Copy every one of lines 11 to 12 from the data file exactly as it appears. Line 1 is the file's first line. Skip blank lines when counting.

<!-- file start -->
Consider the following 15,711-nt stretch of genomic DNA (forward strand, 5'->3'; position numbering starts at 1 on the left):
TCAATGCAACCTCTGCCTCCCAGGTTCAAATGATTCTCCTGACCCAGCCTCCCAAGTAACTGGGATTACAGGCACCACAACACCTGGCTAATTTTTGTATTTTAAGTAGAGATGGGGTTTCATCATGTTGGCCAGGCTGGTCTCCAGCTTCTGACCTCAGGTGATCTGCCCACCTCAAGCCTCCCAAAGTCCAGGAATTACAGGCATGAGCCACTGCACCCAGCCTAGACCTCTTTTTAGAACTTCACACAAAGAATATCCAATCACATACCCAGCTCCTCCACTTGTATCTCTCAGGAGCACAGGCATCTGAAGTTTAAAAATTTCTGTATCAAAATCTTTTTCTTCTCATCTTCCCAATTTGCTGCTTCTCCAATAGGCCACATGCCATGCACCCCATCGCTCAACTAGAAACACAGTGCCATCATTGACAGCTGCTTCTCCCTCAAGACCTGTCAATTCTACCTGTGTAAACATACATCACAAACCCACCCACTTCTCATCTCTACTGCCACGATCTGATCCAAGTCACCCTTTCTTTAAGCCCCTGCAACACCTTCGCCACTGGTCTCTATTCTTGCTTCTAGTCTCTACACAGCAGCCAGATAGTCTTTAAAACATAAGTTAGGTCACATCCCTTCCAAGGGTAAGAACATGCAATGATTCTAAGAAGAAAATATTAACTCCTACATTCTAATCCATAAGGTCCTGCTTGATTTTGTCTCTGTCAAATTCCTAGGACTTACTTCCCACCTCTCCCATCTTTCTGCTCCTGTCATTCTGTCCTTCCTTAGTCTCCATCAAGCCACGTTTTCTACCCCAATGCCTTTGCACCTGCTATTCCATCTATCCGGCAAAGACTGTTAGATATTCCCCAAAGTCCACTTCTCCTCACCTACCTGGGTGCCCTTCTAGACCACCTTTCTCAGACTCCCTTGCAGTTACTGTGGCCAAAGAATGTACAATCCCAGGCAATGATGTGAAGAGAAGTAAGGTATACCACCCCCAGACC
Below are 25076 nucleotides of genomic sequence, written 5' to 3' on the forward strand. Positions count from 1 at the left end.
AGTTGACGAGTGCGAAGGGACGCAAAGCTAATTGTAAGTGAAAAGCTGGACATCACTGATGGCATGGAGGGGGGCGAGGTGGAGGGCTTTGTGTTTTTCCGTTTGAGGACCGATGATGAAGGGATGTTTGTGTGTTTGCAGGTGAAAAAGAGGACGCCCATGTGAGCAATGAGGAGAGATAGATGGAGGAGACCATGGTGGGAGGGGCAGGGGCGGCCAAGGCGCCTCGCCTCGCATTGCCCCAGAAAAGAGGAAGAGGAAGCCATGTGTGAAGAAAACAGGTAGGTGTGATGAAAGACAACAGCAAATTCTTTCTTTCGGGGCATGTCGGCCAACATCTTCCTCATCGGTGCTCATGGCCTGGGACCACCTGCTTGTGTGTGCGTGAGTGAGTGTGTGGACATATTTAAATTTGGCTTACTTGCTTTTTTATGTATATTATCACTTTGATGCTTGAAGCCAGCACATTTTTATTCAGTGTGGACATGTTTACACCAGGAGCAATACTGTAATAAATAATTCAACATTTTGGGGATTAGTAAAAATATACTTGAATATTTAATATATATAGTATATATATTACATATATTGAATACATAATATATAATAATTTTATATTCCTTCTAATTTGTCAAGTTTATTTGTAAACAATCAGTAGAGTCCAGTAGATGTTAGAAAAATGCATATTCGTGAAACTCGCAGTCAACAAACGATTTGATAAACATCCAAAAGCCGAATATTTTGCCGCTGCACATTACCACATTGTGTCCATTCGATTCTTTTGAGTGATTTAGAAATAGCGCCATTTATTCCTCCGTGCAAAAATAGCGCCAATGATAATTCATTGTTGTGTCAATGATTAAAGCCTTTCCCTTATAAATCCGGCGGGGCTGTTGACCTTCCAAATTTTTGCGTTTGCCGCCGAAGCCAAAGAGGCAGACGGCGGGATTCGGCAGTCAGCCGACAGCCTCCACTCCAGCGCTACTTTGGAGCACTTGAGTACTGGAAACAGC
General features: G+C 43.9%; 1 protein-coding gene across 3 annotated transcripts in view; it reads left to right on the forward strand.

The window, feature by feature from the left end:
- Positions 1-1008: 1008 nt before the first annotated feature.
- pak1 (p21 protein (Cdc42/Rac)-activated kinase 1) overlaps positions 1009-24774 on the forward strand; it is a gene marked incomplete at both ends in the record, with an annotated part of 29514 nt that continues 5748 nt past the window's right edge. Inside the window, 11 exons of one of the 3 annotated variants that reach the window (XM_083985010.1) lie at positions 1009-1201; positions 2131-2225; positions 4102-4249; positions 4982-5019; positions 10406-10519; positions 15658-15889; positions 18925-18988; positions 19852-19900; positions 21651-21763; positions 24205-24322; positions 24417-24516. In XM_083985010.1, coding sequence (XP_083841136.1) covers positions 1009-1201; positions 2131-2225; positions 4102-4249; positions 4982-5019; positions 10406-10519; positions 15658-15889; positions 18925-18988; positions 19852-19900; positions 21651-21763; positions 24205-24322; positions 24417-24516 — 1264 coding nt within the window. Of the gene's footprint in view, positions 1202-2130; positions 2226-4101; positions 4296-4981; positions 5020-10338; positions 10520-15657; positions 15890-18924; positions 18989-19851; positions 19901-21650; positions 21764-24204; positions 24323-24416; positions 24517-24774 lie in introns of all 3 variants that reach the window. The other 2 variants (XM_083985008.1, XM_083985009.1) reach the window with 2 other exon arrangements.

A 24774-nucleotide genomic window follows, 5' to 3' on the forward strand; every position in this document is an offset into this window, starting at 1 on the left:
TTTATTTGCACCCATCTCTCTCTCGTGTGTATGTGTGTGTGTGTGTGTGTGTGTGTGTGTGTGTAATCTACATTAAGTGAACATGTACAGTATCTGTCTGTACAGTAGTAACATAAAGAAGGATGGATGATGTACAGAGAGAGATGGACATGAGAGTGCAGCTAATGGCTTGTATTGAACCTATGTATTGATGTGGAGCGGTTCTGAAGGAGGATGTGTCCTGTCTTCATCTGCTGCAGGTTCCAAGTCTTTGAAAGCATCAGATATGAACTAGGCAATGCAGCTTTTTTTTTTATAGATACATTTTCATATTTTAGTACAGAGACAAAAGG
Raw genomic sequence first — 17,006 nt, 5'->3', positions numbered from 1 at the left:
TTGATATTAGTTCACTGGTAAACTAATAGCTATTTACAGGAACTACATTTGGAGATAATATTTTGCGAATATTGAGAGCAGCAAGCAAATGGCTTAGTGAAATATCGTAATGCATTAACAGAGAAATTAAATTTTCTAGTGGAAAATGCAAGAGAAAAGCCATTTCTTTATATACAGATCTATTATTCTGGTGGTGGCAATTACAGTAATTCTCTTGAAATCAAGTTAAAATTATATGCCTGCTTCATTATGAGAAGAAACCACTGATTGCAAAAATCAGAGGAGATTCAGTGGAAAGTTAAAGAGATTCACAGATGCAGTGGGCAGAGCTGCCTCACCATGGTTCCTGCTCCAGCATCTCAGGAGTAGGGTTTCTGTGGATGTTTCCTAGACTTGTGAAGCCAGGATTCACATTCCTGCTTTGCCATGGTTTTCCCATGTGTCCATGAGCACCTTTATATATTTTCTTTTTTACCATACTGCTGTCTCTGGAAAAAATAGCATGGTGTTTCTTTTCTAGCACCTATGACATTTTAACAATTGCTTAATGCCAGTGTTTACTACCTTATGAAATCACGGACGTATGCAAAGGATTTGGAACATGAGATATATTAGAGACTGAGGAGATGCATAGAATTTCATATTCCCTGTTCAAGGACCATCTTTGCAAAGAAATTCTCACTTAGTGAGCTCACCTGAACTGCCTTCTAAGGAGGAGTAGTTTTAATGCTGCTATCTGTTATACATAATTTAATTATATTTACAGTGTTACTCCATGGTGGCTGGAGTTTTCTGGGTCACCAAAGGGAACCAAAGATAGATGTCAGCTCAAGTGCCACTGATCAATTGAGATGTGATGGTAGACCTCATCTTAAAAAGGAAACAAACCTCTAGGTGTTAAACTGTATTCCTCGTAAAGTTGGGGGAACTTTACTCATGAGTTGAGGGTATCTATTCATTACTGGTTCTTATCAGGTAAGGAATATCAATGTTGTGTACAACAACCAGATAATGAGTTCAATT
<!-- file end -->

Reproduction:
Raw genomic sequence first — 17,006 nt, 5'->3', positions numbered from 1 at the left:
TTGATATTAGTTCACTGGTAAACTAATAGCTATTTACAGGAACTACATTTGGAGATAATATTTTGCGAATATTGAGAGCAGCAAGCAAATGGCTTAGTGAAATATCGTAATGCATTAACAGAGAAATTAAATTTTCTAGTGGAAAATGCAAGAGAAAAGCCATTTCTTTATATACAGATCTATTATTCTGGTGGTGGCAATTACAGTAATTCTCTTGAAATCAAGTTAAAATTATATGCCTGCTTCATTATGAGAAGAAACCACTGATTGCAAAAATCAGAGGAGATTCAGTGGAAAGTTAAAGAGATTCACAGATGCAGTGGGCAGAGCTGCCTCACCATGGTTCCTGCTCCAGCATCTCAGGAGTAGGGTTTCTGTGGATGTTTCCTAGACTTGTGAAGCCAGGATTCACATTCCTGCTTTGCCATGGTTTTCCCATGTGTCCATGAGCACCTTTATATATTTTCTTTTTTACCATACTGCTGTCTCTGGAAAAAATAGCATGGTGTTTCTTTTCTAGCACCTATGACATTTTAACAATTGCTTAATGCCAGTGTTTACTACCTTATGAAATCACGGACGTATGCAAAGGATTTGGAACATGAGATATATTAGAGACTGAGGAGATGCATAGAATTTCATATTCCCTGTTCAAGGACCATCTTTGCAAAGAAATTCTCACTTAGTGAGCTCACCTGAACTGCCTTCTAAGGAGGAGTAGTTTTAATGCTGCTATCTGTTATACATAATTTAATTATATTTACAGTGTTACTCCATGGTGGCTGGAGTTTTCTGGGTCACCAAAGGGAACCAAAGATAGATGTCAGCTCAAGTGCCACTGATCAATTGAGATGTGATGGTAGACCTCATCTTAAAAAGGAAACAAACCTCTAGGTGTTAAACTGTATTCCTCGTAAAGTTGGGGGAACTTTACTCATGAGTTGAGGGTATCTATTCATTACTGGTTCTTATCAGGTAAGGAATATCAATGTTGTGTACAACAACCAGATAATGAGTTCAATT